The panel has excellent members who all have got commercial links and connections to enhance the state and our overseas initiatives.

The India trip has been very successful. The Premier established by way of personal commitment not only relationships but a willingness and a clear message that NSW was open to business and wanted to engage with India. His message was very well received and valued. As we all know particularly in Asia you certainly can’t fly in and fly out on one visit and expect things to happen.

You need a continuity of visits, which will each time build stronger relationships.

Q) What things will you do to promote Multiculturalism in NSW?

Nihal Gupta: NSW is roughly 30% of GDP of Australia. The state of NSW represents the most culturally diverse state in whole of this Nation and we have such a wonderful fabric that makes up our state.

There are some 200 languages and nationalities and cultures that exist here. Just imagine the percentage of people who have 1 or 2 parents born outside Australia. For instance, 1 in 4 speaks a language at home apart from English. This cultural diversity is very much the make up of NSW and gives us a very unique asset. This cultural diversity is a dividend for NSW.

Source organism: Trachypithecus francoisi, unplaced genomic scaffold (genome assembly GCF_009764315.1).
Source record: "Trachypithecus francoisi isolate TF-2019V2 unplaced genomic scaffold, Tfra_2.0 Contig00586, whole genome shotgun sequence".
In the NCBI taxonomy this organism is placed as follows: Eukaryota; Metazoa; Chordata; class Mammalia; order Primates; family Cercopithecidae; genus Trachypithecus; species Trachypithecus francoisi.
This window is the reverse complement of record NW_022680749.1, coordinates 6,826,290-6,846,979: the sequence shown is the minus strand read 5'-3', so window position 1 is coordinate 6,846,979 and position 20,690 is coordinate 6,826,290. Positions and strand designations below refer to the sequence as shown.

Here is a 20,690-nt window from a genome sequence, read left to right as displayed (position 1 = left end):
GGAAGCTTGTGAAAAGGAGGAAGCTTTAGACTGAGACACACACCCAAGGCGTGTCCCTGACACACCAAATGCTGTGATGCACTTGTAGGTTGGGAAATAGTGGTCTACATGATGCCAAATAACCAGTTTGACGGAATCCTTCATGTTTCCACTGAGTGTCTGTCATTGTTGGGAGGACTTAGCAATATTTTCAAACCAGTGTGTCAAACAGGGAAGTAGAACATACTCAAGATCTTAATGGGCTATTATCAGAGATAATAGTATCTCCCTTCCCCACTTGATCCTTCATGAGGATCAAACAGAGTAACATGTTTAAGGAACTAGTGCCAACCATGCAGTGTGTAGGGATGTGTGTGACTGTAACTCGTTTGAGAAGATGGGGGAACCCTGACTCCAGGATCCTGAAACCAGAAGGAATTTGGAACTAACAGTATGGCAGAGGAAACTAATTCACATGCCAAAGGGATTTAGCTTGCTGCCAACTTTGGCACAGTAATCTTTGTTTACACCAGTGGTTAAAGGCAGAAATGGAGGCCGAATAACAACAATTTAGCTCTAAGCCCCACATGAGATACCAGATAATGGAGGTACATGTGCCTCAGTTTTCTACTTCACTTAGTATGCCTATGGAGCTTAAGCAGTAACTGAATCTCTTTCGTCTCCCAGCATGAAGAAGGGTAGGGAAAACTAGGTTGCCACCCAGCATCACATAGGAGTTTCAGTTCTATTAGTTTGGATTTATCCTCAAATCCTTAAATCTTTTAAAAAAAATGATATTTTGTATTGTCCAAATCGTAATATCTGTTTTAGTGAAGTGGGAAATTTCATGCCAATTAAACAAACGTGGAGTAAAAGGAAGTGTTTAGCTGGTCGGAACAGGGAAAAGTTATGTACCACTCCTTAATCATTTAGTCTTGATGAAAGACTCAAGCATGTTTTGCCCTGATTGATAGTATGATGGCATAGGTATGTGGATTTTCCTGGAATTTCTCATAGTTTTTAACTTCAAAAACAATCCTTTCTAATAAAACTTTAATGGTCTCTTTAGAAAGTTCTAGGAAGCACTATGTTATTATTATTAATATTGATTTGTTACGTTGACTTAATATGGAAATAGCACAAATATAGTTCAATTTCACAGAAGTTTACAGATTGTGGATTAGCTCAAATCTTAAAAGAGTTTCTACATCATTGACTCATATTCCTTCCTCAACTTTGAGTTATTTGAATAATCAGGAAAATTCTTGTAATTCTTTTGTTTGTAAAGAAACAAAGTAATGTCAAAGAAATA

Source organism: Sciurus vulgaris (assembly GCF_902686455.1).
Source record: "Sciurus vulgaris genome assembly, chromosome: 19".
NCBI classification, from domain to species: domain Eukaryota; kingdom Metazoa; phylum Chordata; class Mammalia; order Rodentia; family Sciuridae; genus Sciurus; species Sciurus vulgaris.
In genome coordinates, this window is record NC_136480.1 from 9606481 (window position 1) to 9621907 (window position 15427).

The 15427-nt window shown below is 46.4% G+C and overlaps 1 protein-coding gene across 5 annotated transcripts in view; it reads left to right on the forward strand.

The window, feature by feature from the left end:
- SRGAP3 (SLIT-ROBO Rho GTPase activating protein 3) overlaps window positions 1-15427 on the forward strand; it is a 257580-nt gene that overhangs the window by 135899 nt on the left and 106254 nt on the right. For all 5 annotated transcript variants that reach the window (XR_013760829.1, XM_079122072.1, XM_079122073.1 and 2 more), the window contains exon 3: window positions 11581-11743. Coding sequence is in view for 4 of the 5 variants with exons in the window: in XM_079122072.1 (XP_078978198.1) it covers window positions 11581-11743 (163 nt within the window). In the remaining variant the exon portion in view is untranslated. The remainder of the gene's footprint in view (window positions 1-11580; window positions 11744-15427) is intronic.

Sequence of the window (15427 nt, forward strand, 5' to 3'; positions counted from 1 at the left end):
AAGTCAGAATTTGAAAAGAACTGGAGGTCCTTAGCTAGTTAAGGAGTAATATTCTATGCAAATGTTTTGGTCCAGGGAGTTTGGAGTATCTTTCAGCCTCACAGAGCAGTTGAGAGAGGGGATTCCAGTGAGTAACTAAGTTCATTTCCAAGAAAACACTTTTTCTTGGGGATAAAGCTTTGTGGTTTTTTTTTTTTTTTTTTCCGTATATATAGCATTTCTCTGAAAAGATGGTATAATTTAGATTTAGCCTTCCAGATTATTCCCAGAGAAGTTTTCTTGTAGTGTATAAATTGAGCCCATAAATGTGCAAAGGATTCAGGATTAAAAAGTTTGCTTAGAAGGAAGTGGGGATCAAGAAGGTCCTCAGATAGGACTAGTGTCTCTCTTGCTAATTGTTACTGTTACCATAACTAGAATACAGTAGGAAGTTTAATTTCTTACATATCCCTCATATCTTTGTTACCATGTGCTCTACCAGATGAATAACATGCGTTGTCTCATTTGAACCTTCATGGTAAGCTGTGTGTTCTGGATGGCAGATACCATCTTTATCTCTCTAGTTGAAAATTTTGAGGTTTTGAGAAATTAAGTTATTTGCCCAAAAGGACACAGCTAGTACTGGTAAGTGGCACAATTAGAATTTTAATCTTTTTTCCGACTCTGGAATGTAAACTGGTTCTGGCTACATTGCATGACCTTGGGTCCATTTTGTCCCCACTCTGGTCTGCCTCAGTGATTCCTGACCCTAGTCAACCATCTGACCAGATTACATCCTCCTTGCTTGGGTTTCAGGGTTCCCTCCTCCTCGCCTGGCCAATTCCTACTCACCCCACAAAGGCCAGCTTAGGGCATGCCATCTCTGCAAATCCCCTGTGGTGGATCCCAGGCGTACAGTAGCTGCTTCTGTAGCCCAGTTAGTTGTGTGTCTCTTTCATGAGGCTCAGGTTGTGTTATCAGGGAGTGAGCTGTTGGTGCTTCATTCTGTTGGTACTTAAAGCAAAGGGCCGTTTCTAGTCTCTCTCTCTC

Multiculturalism is a whole topic in itself. However our role is to enhance the cultural diversity and harness the opportunities that result from this.
Multiculturalism means several things to lots of people. However so far as I see it in this state it is all about recognizing and sharing the diversity of cultures, whilst always recognizing that we all fit into the framework of the Australian legal, social and cultural environment.

Look at the wonderful food we have in Sydney, which represents the richness of the diversity and is part of these important linkages.

Q) Can you speak of a few initiatives planned jointly between NSW and India?

Nihal Gupta: For NSW there are initiatives in resources, education, ICT and financial services. There is also an establishment of a MOU between the Indian state of Maharashtra and NSW. This has yet to be formalized but I am sure it will happen shortly. It is great to see that NSW has taken a state to state approach with Maharashtra as we can also feature the advantages and opportunities that exist in regional NSW.